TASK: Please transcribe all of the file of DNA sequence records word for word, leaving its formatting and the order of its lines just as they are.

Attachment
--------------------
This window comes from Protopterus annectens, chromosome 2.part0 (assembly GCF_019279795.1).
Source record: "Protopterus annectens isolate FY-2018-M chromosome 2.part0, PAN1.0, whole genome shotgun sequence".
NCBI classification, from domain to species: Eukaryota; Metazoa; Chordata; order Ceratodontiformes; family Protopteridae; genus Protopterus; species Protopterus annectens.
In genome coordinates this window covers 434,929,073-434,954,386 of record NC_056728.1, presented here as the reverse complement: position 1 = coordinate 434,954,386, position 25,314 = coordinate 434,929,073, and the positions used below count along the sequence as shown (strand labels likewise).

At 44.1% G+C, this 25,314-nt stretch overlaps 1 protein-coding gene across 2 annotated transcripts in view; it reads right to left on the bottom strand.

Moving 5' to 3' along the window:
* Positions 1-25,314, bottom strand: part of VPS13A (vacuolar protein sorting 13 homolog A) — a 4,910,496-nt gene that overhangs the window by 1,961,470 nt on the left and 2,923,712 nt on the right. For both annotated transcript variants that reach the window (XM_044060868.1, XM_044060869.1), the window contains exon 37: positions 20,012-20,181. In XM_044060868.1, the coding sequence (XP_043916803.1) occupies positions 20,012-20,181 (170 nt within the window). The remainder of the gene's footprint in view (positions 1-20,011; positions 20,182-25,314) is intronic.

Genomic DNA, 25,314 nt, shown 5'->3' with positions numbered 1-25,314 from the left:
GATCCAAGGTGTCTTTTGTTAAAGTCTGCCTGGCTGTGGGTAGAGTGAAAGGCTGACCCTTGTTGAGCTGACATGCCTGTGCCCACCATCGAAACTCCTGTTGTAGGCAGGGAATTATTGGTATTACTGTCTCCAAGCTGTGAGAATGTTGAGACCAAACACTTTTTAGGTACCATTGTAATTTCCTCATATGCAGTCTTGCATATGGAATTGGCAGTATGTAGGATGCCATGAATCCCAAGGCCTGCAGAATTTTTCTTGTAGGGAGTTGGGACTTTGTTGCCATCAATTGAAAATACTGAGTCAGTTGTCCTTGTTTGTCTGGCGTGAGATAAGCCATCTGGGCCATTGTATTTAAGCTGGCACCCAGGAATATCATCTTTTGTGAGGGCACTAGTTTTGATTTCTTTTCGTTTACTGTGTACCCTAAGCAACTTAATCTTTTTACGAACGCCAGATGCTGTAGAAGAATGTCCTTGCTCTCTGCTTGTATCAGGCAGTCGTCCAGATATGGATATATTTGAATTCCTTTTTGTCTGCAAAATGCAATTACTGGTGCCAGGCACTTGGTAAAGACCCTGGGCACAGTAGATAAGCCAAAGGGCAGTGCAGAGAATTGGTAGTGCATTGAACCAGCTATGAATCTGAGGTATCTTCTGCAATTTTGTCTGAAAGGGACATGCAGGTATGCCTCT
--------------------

This window comes from Protopterus annectens, chromosome 2.part0 (assembly GCF_019279795.1).
Source record: "Protopterus annectens isolate FY-2018-M chromosome 2.part0, PAN1.0, whole genome shotgun sequence".
NCBI classification, from domain to species: Eukaryota; Metazoa; Chordata; order Ceratodontiformes; family Protopteridae; genus Protopterus; species Protopterus annectens.
In genome coordinates this window covers 434,929,073-434,954,386 of record NC_056728.1, presented here as the reverse complement: position 1 = coordinate 434,954,386, position 25,314 = coordinate 434,929,073, and the positions used below count along the sequence as shown (strand labels likewise).

At 44.1% G+C, this 25,314-nt stretch overlaps 1 protein-coding gene across 2 annotated transcripts in view; it reads right to left on the bottom strand.

Moving 5' to 3' along the window:
* Positions 1-25,314, bottom strand: part of VPS13A (vacuolar protein sorting 13 homolog A) — a 4,910,496-nt gene that overhangs the window by 1,961,470 nt on the left and 2,923,712 nt on the right. For both annotated transcript variants that reach the window (XM_044060868.1, XM_044060869.1), the window contains exon 37: positions 20,012-20,181. In XM_044060868.1, the coding sequence (XP_043916803.1) occupies positions 20,012-20,181 (170 nt within the window). The remainder of the gene's footprint in view (positions 1-20,011; positions 20,182-25,314) is intronic.

Genomic DNA, 25,314 nt, shown 5'->3' with positions numbered 1-25,314 from the left:
GATCCAAGGTGTCTTTTGTTAAAGTCTGCCTGGCTGTGGGTAGAGTGAAAGGCTGACCCTTGTTGAGCTGACATGCCTGTGCCCACCATCGAAACTCCTGTTGTAGGCAGGGAATTATTGGTATTACTGTCTCCAAGCTGTGAGAATGTTGAGACCAAACACTTTTTAGGTACCATTGTAATTTCCTCATATGCAGTCTTGCATATGGAATTGGCAGTATGTAGGATGCCATGAATCCCAAGGCCTGCAGAATTTTTCTTGTAGGGAGTTGGGACTTTGTTGCCATCAATTGAAAATACTGAGTCAGTTGTCCTTGTTTGTCTGGCGTGAGATAAGCCATCTGGGCCATTGTATTTAAGCTGGCACCCAGGAATATCATCTTTTGTGAGGGCACTAGTTTTGATTTCTTTTCGTTTACTGTGTACCCTAAGCAACTTAATCTTTTTACGAACGCCAGATGCTGTAGAAGAATGTCCTTGCTCTCTGCTTGTATCAGGCAGTCGTCCAGATATGGATATATTTGAATTCCTTTTTGTCTGCAAAATGCAATTACTGGTGCCAGGCACTTGGTAAAGACCCTGGGCACAGTAGATAAGCCAAAGGGCAGTGCAGAGAATTGGTAGTGCATTGAACCAGCTATGAATCTGAGGTATCTTCTGCAATTTTGTCTGAAAGGGACATGCAGGTATGCCTCT